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The Telegraph Trail ()


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A greedy businessman-turned-renegade foments an Indian uprising against the coming telegraph to perpetuate his economic stranglehold on the territory.

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John Trent
Duke ...
Duke - John's Horse
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Corporal Tippy
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Alice Keller
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Uncle Zeke Keller
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Gus Lynch
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High Wolf
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Lafe
Rest of cast listed alphabetically:
Chuck Baldra ...
Chuck - Guitar Player (uncredited)
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Indian Chief (uncredited)
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Tall Man in Store (uncredited)
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Benny - Wagon Driver (uncredited)
Frank Ellis ...
First Henchman (uncredited)
Bob Fleming ...
Officer (uncredited)
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Army Captain (uncredited)
Jack Jones ...
Banjo Player (uncredited)
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Jack - Guitar Player (uncredited)
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Man at Meeting (uncredited)
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Indian (uncredited)
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Army Telegrapher (uncredited)
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Jonesy (uncredited)
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Telegraph Line Worker (uncredited)
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Second Henchman (uncredited)

Directed by

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Tenny Wright

Written by

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Kurt Kempler ... (screenplay)
 
Kurt Kempler ... (dialogue)

Produced by

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Sid Rogell ... associate producer
Leon Schlesinger ... co-producer

Music by

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Leo F. Forbstein

Cinematography by

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Ted D. McCord ... (as Ted McCord)

Film Editing by

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William Clemens ... (as Wm. Clemens)

Casting By

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Rufus Le Maire ... (uncredited)

Stunts

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Yakima Canutt ... stunts (uncredited)
Ben Corbett ... stunts (uncredited)
Jack Jones ... stunts (uncredited)
Artie Ortego ... stunts (uncredited)

Casting Department

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William Forsyth ... casting assistant (uncredited)
William Maybery ... casting assistant (uncredited)

Other crew

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Leon Schlesinger ... presenter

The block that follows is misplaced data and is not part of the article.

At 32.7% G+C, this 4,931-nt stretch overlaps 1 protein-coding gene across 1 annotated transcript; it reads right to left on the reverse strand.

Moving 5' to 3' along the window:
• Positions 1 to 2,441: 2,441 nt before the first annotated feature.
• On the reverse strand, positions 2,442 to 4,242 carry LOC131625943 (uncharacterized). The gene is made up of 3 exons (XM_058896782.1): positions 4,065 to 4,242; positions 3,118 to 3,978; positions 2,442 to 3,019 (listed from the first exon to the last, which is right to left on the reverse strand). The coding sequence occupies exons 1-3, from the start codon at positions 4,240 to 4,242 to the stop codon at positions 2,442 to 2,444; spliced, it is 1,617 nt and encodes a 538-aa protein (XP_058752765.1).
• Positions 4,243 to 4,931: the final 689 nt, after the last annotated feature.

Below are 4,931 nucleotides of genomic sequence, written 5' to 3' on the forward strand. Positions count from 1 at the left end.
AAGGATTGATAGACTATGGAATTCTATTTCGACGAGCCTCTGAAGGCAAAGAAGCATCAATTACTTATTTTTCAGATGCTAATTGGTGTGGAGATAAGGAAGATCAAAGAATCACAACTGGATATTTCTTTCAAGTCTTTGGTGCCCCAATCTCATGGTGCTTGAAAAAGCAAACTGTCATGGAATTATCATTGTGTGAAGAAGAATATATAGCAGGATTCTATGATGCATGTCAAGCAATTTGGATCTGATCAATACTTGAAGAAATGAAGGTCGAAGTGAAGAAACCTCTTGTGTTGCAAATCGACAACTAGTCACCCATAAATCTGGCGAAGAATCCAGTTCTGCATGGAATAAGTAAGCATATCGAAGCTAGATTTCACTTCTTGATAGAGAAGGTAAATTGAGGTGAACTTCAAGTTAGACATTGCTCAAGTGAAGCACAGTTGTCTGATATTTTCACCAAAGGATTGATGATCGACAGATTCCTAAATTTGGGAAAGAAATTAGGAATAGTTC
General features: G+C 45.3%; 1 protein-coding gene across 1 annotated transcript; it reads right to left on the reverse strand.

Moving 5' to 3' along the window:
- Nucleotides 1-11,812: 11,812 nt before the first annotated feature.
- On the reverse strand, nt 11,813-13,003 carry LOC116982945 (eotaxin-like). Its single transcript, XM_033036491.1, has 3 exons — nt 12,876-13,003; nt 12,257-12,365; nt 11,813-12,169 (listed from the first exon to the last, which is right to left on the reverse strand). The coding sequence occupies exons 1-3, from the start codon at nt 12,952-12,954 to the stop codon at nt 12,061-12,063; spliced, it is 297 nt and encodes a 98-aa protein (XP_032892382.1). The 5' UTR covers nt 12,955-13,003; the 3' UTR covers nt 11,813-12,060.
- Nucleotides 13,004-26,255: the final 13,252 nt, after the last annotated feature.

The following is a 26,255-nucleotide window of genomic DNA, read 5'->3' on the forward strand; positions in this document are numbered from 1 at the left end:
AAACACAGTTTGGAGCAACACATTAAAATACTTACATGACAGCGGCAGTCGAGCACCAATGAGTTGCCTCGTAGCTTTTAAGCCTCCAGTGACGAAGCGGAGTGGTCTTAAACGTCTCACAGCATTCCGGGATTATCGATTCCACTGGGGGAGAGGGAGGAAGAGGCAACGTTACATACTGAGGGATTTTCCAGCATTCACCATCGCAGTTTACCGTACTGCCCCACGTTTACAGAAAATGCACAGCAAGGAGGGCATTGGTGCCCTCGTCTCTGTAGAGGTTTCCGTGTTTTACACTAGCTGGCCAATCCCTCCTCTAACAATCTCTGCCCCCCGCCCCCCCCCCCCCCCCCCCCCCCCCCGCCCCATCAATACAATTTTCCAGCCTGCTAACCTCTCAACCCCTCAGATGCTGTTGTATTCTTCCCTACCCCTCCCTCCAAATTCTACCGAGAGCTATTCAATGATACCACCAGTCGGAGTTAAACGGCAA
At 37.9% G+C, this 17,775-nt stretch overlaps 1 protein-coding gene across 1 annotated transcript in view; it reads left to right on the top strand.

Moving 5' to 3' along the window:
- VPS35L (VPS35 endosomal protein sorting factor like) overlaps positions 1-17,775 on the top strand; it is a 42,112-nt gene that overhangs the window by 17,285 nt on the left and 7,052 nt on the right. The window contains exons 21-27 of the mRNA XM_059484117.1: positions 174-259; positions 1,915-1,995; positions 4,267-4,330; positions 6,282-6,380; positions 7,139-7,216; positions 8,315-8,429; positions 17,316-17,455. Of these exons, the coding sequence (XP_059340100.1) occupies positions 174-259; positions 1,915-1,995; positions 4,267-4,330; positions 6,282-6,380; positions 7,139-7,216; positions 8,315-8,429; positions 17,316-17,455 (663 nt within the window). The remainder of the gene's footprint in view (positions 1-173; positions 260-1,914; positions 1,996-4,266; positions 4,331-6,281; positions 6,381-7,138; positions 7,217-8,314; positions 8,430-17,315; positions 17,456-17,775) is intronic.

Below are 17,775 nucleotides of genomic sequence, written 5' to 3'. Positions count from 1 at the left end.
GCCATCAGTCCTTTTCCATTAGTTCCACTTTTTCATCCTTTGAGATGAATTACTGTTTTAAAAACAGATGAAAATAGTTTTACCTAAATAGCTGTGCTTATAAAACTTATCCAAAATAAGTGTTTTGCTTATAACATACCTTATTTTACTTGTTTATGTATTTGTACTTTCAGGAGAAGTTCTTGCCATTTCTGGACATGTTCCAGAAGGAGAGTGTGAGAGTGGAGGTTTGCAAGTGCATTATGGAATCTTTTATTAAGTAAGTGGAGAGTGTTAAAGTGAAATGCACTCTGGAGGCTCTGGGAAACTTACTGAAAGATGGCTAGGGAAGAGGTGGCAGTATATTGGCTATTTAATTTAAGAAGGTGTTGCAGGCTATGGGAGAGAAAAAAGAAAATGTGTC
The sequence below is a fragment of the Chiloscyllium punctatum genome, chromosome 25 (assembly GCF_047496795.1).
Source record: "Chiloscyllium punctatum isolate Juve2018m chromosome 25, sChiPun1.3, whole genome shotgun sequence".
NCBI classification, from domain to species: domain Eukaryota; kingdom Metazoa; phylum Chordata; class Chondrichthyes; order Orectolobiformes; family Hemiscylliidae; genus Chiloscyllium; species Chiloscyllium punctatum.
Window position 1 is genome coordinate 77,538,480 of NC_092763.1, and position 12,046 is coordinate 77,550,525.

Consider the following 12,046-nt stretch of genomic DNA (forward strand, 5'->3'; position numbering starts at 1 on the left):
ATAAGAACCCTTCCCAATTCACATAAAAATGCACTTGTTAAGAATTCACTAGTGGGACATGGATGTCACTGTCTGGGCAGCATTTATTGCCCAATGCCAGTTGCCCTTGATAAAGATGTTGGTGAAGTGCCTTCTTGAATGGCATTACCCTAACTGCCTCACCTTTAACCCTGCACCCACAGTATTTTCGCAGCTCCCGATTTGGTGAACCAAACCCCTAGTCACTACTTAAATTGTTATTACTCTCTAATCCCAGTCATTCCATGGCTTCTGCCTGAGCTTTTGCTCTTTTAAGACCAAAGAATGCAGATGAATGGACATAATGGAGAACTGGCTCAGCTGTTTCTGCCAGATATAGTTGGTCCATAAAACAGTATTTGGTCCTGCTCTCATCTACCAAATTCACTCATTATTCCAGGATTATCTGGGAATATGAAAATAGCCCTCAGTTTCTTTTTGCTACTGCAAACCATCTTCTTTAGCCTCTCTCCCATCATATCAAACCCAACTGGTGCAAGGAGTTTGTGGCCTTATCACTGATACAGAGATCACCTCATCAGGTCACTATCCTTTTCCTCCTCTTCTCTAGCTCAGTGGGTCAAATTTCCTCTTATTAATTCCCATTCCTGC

Jack Kirk ... singing voice: John Wayne (uncredited)
Crew verified as complete

Production Companies

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Special Effects

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Storyline

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Plot Summary

Greedy opportunist Gus Lynch, in order to continue to gouge townsfolk for necessary supplies, convinces High Wolf and his Indian tribe that they need to prevent the completion of the new telegraph lines or their tribe will be wiped out by a new influx of white men. Receiving an incomplete message warning of a white man's involvement in the recent Indian uprisings, cavalry scout John Trent is sent in to rectify the situation. Written by Doug Sederberg

Plot Keywords
Taglines The story of how the telegraph was laid from East to West, with plenty of hardships and Indian attacks. (Print Ad- Register-Herald,((Pine Plains, NY)) 16 March 1933) See more »
Genres
Parents Guide View content advisory »
Certification

Additional Details

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Also Known As
  • High Wolf (Germany)
  • Indianerne overfalder (Denmark)
  • Farornas dal (Sweden)
  • A Trilha do Telégrafo (Brazil)
  • Na Trilha do Telégrafo (Brazil)
  • See more »
Runtime
  • 54 min
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Language
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Sound Mix

Did You Know?

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Trivia Yakima Canutt appeared here in only his second outing with John Wayne. From this film on, the two were to research, choreograph and perfect the western genre fight scene by camera angle position and their throwing of punches technique. From here on, their technique would be employed by Hollywood and became one of the most widely used techniques in the film industry. See more »
Goofs Shot of the Indians attacking, you can see the tracks of the camera car. See more »
Movie Connections Featured in Footlight Parade (1933). See more »
Soundtracks My Pony Boy See more »
Crazy Credits Opening credits list "Duke" second, closing credits list "Duke" last. See more »
Quotes Gus Lynch: You are wise, High Wolf. Them singin' wires would call the soldiers and that would mean the finish for your braves.
High Wolf: Good. Gus Lynch good friend to Red Man.
Gus Lynch: I tell you only what is good for High Wolf and his people.
High Wolf: Ugh!
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